Poetry Explorer- Classic Contemporary Poetry, POOR TARTAR; A HUNGARIAN LEGEND, by JOHN GODFREY SAXE



Poetry Explorer

Classic and Contemporary Poetry

Rhyming Dictionary Search
POOR TARTAR; A HUNGARIAN LEGEND, by             Poet's Biography
First Line: There's trouble in hungary, now, alas!
Last Line: "god pity the tartar!"" said he."
Subject(s): Legends, Hungarian; Tatars; Tartars


I.

THERE's trouble in Hungary, now, alas!
There's trouble on every hand!
For that terrible man,
The Tartar Khan,
Is ravaging over the land!

II.

He is riding forth with his ugly men,
To rob and ravish and slay;
For deeds like those,
You may well suppose,
Are quite in the Tartar-way.

III.

And now he comes, that terrible chief,
To a mansion grand and old;
And he peers about
Within and without,
And what do his eyes behold?

IV.

A thousand cattle in fold and field,
And sheep all over the plain;
And noble steeds
Of rarest breeds,
And beautiful crops of grain.

V.

But finer still is the hoarded wealth
That his ravished eyes behold;
In silver plate
Of wondrous weight,
And jewels of pearl and gold!

VI.

A nobleman owns this fine estate;
And when the robber he sees,
'T is not very queer
He quakes with fear,
And trembles a bit in the knees.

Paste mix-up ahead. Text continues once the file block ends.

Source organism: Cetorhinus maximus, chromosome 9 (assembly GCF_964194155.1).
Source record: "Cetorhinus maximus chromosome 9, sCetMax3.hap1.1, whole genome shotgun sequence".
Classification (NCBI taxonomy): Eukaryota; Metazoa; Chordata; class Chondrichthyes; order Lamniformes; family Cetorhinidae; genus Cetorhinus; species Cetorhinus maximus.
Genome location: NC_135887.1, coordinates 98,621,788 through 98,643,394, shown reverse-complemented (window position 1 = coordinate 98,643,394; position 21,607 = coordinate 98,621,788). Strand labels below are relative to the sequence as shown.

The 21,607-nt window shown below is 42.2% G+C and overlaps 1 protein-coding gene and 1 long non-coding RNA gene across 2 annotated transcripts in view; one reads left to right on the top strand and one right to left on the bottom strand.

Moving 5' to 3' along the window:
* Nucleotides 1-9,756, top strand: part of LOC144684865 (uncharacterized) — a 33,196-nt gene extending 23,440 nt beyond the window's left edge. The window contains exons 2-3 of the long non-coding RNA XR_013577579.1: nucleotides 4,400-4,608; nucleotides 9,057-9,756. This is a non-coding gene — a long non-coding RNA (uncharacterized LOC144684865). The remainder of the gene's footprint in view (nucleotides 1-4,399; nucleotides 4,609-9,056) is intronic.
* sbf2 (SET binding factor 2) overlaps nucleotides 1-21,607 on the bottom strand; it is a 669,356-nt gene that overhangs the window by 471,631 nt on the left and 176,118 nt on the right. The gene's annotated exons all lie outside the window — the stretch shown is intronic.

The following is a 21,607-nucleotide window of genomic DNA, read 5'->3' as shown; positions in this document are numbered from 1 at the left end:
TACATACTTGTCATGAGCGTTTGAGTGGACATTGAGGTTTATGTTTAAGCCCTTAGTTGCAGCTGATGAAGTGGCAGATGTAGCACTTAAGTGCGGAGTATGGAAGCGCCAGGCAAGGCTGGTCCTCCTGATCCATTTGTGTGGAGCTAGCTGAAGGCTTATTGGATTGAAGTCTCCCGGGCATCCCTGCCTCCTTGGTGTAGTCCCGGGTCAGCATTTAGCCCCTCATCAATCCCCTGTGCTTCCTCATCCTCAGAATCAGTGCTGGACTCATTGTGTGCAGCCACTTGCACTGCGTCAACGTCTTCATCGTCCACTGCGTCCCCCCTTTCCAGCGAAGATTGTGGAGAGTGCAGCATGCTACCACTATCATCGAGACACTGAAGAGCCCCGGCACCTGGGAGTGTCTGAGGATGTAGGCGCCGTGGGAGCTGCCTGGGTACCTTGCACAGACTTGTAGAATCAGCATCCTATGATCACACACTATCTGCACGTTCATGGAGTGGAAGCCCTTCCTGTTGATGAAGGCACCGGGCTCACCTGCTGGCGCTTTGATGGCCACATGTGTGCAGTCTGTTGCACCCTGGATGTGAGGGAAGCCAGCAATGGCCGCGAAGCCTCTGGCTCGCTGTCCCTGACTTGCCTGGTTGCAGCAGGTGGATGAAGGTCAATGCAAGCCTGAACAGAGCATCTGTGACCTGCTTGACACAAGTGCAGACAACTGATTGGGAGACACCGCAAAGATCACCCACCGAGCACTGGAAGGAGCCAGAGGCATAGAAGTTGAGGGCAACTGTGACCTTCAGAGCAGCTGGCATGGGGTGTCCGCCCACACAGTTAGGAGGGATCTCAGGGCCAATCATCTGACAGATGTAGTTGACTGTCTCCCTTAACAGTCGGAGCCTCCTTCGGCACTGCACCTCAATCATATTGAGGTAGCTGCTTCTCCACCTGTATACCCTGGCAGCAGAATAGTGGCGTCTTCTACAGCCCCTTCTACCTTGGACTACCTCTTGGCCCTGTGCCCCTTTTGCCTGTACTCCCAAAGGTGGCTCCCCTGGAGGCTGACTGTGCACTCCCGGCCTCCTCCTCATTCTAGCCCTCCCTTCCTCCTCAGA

VII.

He quakes in fear of his precious life,
And, scarce suppressing a groan,
"Good Tartar," says he,
"Whatever you see
Be pleased to reckon your own!"

VIII.

The Khan looked round in a leisurely way
As one who is puzzled to choose;
When, cocking his ear,
He chanced to hear
The creak of feminine shoes.

IX.

The Tartar smiled a villainous smile,
When, like a lily in bloom,
A lady fair
With golden hair
Came gliding into the room.

X.

The robber stared with amorous eyes;
Was ever so winning a face?
And long he gazed
As one amazed
To see such beauty and grace.

XI.

A moment more, and the lawless man
Had seized his struggling prey,
Without remorse,
And taking horse
He bore the lady away.

XII.

"Now Heaven be praised!" the noble man cried,
"For many a mercy to me!
I bow me still
Unto his will, --
God pity the Tartar!" said he.





Other Poems of Interest...



Home: PoetryExplorer.net